The best way to keep tomatoes trim and healthy is to train them onto supports and prune tall-growing kinds during the growing season. (Pruning directs the plants' energy into fruit production rather than producing excess foliage). A stake, trellis, or cage keeps fruits and foliage off the soil and allows air to circulate around the plants, reducing the likelihood of foliage blights. Supported plants are also easier to protect from pests than plants trailing on the ground.
Aphids, whiteflies, hornworms, and even field mice are more visible and more easily controlled when you don't have to battle them in a tangle of ground-hugging vines.
Single stake for support. The commonest method of trellising is a single stake 6 to 8 feel tall. Pound a 1-by-1 stake or 3/4-inch-diameter bamboo pole a foot or two into the ground. With a soft cloth tie, attach a single vine every 12 inches up the stake. Set stakes 2 to 3 feet apart, 2 feet deep, in rows 3 to 4 feet apart. Single stakes are easy to set up, but they are not wind resistant, and you'll have to prune your vines heavily to keep them trained to one stake.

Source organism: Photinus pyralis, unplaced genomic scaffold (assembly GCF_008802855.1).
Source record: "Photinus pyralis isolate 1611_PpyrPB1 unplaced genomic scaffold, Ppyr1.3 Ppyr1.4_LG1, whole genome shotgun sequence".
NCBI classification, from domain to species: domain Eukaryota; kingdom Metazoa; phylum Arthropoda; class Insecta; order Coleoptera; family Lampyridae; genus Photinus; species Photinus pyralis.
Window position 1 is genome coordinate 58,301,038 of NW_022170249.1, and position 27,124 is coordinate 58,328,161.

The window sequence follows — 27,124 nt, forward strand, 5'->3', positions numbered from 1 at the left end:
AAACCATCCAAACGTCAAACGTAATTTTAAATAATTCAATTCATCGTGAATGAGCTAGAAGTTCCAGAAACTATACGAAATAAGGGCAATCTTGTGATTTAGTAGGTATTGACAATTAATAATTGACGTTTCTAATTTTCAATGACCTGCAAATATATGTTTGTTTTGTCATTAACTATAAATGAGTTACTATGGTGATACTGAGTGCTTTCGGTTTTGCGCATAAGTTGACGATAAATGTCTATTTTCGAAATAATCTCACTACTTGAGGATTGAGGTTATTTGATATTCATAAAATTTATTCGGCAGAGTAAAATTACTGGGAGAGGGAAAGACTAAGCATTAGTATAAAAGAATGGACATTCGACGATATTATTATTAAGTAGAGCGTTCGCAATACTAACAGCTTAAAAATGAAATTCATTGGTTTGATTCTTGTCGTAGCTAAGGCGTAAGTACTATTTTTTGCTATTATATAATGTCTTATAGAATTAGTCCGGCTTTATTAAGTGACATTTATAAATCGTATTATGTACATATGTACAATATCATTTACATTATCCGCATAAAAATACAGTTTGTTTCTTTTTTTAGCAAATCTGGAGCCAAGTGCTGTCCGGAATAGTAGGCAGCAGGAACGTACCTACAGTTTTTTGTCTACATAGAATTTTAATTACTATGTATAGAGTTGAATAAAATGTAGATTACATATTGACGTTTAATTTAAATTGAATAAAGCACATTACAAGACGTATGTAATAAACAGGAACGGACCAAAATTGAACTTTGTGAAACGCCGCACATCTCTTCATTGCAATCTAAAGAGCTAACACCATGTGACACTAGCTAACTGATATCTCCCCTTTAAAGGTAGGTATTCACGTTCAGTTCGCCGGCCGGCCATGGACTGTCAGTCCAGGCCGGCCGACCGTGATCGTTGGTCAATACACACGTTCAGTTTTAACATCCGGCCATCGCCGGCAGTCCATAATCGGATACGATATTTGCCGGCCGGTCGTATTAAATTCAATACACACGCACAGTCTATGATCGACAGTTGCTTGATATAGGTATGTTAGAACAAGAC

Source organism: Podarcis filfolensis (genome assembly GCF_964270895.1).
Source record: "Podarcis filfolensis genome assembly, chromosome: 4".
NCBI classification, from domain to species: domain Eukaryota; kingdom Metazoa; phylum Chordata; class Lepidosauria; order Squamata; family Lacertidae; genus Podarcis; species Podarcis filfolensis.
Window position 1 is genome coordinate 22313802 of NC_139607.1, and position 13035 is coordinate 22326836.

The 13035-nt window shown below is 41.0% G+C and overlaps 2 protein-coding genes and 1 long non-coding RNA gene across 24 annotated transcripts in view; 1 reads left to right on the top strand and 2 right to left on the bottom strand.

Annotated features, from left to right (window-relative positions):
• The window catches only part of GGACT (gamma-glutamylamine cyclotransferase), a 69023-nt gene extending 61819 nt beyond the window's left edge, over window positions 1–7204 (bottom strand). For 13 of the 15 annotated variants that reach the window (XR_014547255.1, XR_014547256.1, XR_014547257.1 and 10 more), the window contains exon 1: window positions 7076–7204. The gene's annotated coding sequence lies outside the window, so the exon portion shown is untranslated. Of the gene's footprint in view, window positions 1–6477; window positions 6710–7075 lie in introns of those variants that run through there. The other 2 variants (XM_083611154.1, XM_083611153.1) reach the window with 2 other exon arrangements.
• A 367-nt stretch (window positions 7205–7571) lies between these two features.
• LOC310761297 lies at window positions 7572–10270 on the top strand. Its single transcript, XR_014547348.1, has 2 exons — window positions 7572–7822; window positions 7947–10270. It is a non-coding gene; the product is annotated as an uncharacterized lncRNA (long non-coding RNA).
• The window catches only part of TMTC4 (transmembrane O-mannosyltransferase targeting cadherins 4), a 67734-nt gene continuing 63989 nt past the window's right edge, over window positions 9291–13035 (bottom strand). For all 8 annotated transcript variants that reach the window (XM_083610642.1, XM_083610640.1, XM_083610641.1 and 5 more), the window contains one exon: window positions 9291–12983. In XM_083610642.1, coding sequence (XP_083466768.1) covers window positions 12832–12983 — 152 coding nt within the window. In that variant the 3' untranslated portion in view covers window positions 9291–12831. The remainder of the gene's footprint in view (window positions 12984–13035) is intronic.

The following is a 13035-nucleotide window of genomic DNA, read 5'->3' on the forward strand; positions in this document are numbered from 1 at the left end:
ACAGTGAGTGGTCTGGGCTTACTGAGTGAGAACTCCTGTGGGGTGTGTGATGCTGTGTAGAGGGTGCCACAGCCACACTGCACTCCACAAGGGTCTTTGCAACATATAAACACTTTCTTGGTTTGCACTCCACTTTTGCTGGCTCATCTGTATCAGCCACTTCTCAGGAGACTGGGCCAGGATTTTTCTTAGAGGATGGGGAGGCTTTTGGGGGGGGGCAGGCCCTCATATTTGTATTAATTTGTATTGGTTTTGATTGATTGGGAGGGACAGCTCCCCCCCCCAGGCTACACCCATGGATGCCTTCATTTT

Bamboo trellising. A popular tomato trellis is the tri- or quadrapod, made up of three or four bamboo stakes set together like a miniature tepee. The 3/4-inch diameter 8-foot stakes, set 2 feet apart and leaning to the middle, are lashed together with twine near the top. Tie mature vines to the stakes, or keep them supported and climbing by loosely wrapping a piece of twine around the center vine and then attaching it to the apex of the stake.
Cages. A premade wire cage can also support plants. With a cage, you spend less time removing suckers, pruning, and training plants because the plants can grow naturally and support themselves on the sides of the cage. Because you don't prune them, caged tomatoes develop enough foliage to provide adequate shade for ripening fruit and to protect the fruits from sunscald. With this method, the shaded soil also retains more moisture, particularly useful in hot-summer regions.
Pruning. To prune determinate tomato plants to a single stem, remove the suckers (small shoots) that appear in the leaf axils of the main shoot. Three to four weeks before the first fall frost, prune out the top of the main stem above the uppermost blossom cluster to halt the upward growth and channel energy into ripening the fruit.
Keep in mind that determinate (one-crop, bushier) varieties require less support than indeterminates, and no pruning. Indeterminate (long-season, vinelike) tomatoes should be staked and pruned or pinched.
Fruit flavor is related to the amount of foliage on the plants, so avoid excessive pruning for best results.
Avoid removing more than a third of a plant's foliage at any one time, because it may shock the plant and hamper its development.
Photography by Suzanne DeJohn/National Gardening Association.
Article published on June 23, 2008.